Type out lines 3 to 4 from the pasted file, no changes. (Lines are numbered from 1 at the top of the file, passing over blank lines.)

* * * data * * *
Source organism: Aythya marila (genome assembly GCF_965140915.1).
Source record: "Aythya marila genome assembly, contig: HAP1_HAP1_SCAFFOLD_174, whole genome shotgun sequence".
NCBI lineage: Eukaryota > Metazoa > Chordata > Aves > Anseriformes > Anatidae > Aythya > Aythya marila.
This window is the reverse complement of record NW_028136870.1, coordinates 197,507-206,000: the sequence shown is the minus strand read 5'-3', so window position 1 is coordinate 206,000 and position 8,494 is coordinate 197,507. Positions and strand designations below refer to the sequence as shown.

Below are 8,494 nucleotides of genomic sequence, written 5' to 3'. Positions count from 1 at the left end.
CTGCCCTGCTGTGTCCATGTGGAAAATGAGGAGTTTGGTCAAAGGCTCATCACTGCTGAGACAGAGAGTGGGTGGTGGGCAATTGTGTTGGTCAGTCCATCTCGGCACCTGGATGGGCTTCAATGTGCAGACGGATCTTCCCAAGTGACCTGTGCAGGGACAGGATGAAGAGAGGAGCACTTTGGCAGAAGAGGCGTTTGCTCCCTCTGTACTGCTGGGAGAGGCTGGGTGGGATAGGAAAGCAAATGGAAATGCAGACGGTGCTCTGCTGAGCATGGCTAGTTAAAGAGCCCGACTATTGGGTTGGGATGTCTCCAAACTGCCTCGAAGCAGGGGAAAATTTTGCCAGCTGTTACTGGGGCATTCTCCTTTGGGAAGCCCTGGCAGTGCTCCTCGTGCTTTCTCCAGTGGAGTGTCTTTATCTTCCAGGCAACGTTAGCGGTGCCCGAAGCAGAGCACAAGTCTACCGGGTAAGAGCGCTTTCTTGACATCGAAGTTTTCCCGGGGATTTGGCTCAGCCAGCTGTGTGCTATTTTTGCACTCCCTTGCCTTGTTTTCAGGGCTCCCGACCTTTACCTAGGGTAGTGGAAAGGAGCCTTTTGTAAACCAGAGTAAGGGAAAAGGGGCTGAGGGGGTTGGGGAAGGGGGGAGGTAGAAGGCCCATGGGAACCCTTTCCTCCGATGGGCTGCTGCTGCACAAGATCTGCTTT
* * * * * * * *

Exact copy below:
NCBI lineage: Eukaryota > Metazoa > Chordata > Aves > Anseriformes > Anatidae > Aythya > Aythya marila.
This window is the reverse complement of record NW_028136870.1, coordinates 197,507-206,000: the sequence shown is the minus strand read 5'-3', so window position 1 is coordinate 206,000 and position 8,494 is coordinate 197,507. Positions and strand designations below refer to the sequence as shown.